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Posts by Little Queenie

I don't think there should be room for anyone preaching on here, at the end of the day we have all come to realise the huge regional differences and, indeed, differences in the clothes that individuals wore within the, apparently, same style.You can only comment on what you (a) witnessed yourself or (b) have heard from someone else who was there. Sweeping statements like 'Skinheads never wore that' would be best replaced with 'we never wore that in my area'.What first drew...
Good evening: I wasn't going to get involved in this discussion, being content to watch from the sidelines, but feel steelies need defending!When Bob started work at the pit, one of the older blokes had been an original Skinhead and he had certainly worn steel toe-capped boots as a Skinhead (and not just for work). Bob reckons he's spoken to at least 8 original Skinheads who wore them as far apart as Bath and Whitley Bay! We've often spoken about them with our mate from...
Thanks for that....
I remember those dimple mugs up our way from my childhood (my dad,a rugby player, was always partial to real ale!).That would be the '70's.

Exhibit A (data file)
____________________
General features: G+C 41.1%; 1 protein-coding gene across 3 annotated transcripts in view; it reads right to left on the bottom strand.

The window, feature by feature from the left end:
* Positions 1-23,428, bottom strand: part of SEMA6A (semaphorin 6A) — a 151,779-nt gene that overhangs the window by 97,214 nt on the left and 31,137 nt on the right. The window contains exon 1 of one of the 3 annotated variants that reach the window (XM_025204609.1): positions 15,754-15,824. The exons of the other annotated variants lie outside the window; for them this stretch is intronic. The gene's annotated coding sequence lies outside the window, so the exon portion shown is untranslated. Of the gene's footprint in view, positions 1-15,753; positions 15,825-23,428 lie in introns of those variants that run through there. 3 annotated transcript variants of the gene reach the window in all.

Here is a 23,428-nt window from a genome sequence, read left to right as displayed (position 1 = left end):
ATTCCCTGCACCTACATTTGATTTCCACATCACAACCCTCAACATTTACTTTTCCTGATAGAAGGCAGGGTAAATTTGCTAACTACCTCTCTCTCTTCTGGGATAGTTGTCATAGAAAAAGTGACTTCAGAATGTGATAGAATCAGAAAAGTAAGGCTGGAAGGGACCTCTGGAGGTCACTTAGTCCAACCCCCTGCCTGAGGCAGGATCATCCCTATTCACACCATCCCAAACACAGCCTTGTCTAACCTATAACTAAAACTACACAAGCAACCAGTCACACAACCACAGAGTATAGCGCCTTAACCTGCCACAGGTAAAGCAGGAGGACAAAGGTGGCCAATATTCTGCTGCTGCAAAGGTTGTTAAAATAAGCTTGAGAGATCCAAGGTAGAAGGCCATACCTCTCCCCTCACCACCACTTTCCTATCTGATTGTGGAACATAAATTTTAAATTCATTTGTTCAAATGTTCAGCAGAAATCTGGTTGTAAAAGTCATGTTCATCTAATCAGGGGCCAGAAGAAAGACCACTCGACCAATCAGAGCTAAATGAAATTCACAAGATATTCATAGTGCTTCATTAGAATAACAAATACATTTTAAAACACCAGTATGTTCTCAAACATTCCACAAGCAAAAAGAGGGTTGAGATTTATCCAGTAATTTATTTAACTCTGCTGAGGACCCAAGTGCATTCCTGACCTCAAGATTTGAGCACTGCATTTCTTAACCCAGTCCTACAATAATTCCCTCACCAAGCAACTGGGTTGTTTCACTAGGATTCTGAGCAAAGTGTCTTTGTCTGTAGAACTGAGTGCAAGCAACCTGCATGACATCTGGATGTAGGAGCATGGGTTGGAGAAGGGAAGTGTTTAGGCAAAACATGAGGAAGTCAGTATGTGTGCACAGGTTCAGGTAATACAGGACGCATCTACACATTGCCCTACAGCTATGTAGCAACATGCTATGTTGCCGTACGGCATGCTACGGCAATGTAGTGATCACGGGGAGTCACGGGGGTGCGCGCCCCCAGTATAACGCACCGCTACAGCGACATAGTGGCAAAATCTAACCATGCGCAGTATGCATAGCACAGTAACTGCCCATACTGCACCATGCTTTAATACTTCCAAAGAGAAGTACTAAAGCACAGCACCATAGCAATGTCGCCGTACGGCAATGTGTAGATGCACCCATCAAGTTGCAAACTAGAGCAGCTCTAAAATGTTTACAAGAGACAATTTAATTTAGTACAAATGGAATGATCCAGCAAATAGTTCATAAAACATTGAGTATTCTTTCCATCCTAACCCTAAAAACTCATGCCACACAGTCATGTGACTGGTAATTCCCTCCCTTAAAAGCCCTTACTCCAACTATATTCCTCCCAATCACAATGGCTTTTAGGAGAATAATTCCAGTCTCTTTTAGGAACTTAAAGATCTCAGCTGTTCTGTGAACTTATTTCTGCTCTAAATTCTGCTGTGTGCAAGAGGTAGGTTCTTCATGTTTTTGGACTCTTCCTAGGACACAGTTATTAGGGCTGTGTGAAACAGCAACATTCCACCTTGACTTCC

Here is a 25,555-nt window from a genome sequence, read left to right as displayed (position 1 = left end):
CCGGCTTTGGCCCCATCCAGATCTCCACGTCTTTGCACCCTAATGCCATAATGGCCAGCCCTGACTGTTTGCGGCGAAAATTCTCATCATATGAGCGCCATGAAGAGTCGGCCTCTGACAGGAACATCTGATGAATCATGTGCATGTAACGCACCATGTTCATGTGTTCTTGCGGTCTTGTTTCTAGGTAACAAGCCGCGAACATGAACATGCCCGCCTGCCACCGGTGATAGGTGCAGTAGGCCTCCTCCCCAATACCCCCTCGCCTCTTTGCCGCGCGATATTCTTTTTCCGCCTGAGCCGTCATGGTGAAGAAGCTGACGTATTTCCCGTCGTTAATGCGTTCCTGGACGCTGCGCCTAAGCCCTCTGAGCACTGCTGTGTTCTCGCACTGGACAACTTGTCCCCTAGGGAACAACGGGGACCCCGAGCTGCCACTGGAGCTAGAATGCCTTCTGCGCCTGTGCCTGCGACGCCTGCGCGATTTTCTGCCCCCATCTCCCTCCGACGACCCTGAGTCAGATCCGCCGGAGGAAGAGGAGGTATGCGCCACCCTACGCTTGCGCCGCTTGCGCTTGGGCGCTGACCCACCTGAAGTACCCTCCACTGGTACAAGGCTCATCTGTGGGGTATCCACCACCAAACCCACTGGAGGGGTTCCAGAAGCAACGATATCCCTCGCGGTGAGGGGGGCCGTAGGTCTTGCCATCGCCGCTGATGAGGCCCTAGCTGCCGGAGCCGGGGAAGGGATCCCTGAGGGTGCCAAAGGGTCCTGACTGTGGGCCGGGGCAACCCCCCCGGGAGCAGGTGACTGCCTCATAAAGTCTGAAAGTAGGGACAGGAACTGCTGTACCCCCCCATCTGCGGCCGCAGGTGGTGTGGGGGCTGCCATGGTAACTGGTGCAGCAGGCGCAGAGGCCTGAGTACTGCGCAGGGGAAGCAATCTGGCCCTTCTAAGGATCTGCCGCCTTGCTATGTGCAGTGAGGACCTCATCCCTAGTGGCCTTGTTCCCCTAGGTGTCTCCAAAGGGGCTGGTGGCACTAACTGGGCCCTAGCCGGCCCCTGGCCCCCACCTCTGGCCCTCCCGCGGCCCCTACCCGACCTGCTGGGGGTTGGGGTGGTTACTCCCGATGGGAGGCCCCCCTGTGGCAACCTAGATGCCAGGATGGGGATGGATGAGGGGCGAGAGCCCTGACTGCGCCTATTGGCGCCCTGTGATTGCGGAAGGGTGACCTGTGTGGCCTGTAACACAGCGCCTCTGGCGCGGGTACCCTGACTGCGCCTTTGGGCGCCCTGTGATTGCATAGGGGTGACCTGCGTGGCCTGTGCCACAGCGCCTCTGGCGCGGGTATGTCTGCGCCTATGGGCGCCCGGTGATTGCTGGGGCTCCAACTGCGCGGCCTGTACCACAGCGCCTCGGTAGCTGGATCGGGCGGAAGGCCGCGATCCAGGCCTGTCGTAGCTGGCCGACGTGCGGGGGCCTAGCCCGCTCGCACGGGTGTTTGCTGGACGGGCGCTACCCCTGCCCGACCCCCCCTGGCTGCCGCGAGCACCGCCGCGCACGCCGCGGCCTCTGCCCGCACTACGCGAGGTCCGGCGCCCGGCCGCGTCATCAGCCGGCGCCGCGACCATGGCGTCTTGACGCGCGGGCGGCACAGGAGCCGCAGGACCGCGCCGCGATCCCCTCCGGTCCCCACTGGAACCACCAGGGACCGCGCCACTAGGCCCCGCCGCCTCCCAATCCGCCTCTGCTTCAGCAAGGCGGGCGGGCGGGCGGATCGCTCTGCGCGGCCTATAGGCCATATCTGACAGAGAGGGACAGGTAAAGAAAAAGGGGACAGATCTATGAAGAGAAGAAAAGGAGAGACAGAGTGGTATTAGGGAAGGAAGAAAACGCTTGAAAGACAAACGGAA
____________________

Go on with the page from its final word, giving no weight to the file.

This is very good, catches your attention, then makes you think, then makes you think again. Titles can make quite a difference as to whether you even consider picking up a book or not. Whatever we may be told, books are judged by their covers (and titles)! It needs a more defining sub-title though.
I thought 'Walk Proud' Paul, but can't be sure: that's the working title on the last lot of work we did, many moons ago! Yes, to the private blog / messaging thing - no need to air our unfinished laundry in public!
Just catching up on the last few days posts! As regards the too tight shirt sleeves: that 'artificial' muscled look just wasn't the thing in the late '60's / early '70's - it's a modern fashion. Most teenage lads back then were on the slender side so the sleeves would not have been anything like as tight on them.
Thanks Elwood, that's very enlightening. Nothing like a bunch of Skinheads engaged on an etymological quest!
Strange, Watermelon man's quote seems to have got lost in transit!
That's interesting and Sunderland being a seafaring town it ties in rather well. Just out of interest the term 'monkey' was historically used in Sunderland to denote something evil or otherwise 'bad'.
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